One of the choices facing parents and their children when selecting a new school is whether they want their child enrolled in an International Baccalaureate program.
The IB, which has more than a million students enrolled in more than 4000 schools around the world, was originally developed by Swiss educators in 1968 as a global education and qualification.
The main claim to the IB is that while it includes academic rigour in its programs, it aims to personally develop the student with units such as community activity, long research projects and contemplations on the nature of knowledge.
In Australia, secondary schools use the IB in conjunction with their state matriculation exams and qualifications, not instead of them.
There are more than 140 schools in Australia offering one of the three main IB programs: the Primary Years Program (PYP) for ages 3-12, the Middle Years Program (MYP) covering ages 11-16, and the Diploma Program (DP) for senior secondary students aged 16-19.
The Diploma Program aims to develop students who have excellent breadth and depth of knowledge and, according to IB's marketing, students who flourish "physically, intellectually, emotionally and ethically."But while the IB is supposed to foster independent thinking and global acceptance, it's not always clear how this aids individual students.
'Holistic education' approachBeth Blackwood, chief executive of the Australian Heads of Independent Schools Association – who has experience as an educator with the Diploma Program – says the IB is holistic education.
She says its success lies in the fact that teachers are introduced to a global network that adds to their expertise. Students must choose their study from six different subject groups, ensuring they are well-rounded in their knowledge.
"The emphasis is on breadth and on broader, well-rounded individuals," says Blackwood, "not just an ATAR of your top four subjects."
She says the IB has gained a good reputation among parents because the study habits and the learning methodology of the IB often enhance student performance.
"Parents choose it because it's international, it makes for a well-rounded student and it supports the other studies."
She says the IB has international perspectives but students are expected to explore and understand their home culture and language. This means that the IB in Australia is not caught in the hot-house mentality of schooling in North Asia.
"The IB works well in Australia because our schooling already leans to allowing children to experience the joy of learning," says Blackwood.
St Andrews Cathedral School in Sydney offers the MYP and DP in the International Baccalaureate, so that those doing the Middle Years Program are being prepared for the Diploma Program.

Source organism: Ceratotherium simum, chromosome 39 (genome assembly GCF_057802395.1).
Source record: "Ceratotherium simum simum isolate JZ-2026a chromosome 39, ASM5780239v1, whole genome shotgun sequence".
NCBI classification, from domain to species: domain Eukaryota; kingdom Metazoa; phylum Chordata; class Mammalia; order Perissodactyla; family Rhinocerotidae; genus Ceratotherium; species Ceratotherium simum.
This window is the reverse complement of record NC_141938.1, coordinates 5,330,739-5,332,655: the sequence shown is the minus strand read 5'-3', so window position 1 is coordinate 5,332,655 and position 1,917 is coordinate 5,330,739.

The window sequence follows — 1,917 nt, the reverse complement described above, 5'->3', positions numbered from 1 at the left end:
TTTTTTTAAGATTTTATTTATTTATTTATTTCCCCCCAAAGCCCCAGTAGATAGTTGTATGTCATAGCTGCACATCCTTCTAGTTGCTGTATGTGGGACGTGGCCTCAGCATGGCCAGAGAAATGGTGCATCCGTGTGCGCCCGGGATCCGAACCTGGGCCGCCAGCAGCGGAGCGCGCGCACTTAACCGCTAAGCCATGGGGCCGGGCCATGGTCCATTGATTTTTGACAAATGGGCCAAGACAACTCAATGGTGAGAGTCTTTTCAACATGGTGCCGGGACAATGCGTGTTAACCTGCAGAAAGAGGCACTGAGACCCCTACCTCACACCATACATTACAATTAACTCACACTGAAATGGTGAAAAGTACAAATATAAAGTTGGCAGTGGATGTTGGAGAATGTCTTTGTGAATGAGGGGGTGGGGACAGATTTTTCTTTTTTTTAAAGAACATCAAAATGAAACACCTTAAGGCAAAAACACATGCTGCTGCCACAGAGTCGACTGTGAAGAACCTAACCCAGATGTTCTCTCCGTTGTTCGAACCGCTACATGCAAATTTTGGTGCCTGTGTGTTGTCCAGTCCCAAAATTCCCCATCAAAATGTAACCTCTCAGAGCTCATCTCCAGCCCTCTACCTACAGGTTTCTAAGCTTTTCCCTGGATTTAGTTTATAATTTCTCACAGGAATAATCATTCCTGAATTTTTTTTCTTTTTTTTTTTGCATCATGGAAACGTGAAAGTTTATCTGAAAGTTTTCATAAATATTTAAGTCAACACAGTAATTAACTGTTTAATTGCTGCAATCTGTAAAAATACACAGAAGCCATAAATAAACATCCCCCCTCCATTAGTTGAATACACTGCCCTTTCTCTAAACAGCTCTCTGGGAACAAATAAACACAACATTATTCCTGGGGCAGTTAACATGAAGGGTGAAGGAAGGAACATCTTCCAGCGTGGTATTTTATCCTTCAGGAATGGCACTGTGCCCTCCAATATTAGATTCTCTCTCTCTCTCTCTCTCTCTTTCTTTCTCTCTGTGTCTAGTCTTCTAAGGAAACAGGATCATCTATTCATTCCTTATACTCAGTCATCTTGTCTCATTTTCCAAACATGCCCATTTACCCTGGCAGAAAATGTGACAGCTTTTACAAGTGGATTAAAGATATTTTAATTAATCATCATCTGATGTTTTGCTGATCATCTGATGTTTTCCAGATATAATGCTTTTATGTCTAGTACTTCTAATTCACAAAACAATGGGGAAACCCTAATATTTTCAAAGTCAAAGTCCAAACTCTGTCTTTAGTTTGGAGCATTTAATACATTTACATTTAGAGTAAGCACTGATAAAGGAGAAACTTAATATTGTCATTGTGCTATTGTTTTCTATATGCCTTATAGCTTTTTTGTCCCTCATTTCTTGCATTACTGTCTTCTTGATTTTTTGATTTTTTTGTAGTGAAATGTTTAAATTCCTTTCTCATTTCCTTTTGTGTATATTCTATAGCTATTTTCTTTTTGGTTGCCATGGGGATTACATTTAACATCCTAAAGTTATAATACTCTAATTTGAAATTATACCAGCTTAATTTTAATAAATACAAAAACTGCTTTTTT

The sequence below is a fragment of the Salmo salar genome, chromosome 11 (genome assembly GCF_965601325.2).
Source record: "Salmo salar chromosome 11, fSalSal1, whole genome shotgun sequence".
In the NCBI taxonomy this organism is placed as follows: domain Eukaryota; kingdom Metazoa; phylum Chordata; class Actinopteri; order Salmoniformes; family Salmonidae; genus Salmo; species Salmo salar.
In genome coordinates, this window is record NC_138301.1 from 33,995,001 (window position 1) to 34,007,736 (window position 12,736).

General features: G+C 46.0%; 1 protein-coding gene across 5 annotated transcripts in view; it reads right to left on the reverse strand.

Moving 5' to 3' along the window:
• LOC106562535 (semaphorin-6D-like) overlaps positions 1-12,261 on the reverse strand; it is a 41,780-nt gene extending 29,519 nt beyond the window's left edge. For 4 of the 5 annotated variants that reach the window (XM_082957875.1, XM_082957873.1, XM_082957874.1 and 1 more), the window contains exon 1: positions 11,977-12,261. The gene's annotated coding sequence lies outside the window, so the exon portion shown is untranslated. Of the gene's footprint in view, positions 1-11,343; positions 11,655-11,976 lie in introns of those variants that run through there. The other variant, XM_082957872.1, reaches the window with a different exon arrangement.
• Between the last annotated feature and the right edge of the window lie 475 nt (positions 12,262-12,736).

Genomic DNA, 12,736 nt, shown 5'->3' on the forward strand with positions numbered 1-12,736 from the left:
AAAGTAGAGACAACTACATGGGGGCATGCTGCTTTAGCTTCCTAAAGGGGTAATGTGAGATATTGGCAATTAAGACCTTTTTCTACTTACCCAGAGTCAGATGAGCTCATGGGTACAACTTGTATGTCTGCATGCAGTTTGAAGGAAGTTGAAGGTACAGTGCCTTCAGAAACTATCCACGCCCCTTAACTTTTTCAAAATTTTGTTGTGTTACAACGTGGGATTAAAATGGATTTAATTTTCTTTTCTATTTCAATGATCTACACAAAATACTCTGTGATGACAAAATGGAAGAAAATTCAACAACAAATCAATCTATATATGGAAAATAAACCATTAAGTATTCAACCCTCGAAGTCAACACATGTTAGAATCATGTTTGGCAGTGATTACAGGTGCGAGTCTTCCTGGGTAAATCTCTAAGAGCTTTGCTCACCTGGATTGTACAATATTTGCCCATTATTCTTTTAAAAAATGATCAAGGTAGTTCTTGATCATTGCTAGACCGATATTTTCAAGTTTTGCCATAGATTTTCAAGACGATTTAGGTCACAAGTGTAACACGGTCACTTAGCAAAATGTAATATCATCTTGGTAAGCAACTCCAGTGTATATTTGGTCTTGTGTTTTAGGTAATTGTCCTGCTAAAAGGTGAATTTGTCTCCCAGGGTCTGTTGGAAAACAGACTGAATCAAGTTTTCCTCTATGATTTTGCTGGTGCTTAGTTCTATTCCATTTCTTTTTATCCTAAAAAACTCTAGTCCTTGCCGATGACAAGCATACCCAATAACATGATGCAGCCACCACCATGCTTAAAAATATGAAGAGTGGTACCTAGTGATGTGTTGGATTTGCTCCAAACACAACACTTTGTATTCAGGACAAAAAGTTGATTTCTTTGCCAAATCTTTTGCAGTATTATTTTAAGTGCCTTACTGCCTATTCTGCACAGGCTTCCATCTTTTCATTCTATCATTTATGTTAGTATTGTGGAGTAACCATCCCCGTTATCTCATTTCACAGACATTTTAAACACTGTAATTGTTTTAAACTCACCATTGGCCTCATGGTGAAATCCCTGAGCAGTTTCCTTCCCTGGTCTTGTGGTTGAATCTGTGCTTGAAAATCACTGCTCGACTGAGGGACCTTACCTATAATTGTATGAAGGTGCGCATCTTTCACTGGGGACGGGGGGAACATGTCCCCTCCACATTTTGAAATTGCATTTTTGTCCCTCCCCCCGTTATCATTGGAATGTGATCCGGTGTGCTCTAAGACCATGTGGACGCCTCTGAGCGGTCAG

The junior school students do elements of the Primary Years Program but the school is not accredited to do the full official program.
Head of school Dr John Collier says the co-ed school emphasises a broad education, which includes co-curricular activities, compulsory sport and excellence in studies. The IB is a good fit with the school's mission, he says.
"The IB is run for the middle years and in Years 11 and 12 they can do the Diploma Program."
Collier says the Middle Years program encourages students to engage with the real world and covers eight subject areas.
The Diploma Program, for senior secondary students, acts as a framework, inside of which runs the Higher School Certificate syllabus.
Collier says the IB programs are not "hot housing" or accelerated learning – something the school is not in need of given its academic high achievement. He says the IB focus on meta-cognition – or learning how to think not what to think – supports what the school is aiming develop in its students.
"We have high numbers of our students going out to NSW universities [86 per cent in 2015] and this school is known for academic achievement," says Collier. "The IB Diploma is offered as a choice, with separate classes. We teach the curriculum and do the HSC. The IB adds another dimension."
St Andrew's introduced the IB Diploma Program in 2009 to expand the academic choices for Year 11 and 12 students.
IB Diploma students complete six subjects from the groups: Literature and Language (English); Language (French, German, Japanese, Spanish); Business and management, History and Psychology; Biology, Chemistry, Design technology and Physics; Maths; and the Arts (Music, Theatre, Visual Arts).
As well as choosing six subjects, the students do an extended essay, study theory of knowledge and creativity, and do programs of activity and service.
The schools that offer the IB – known as World Schools – complete a rigorous authorisation process. IB teachers are expected to participate in professional development and share their expertise with global IB colleagues.
Read more: http://www.afr.com/news/special-reports/international-baccalaureate-the-added-element-at-many-schools-20160812-gqr7fz#ixzz4HMyP8zqN
Follow us: @FinancialReview on Twitter | financialreview on Facebook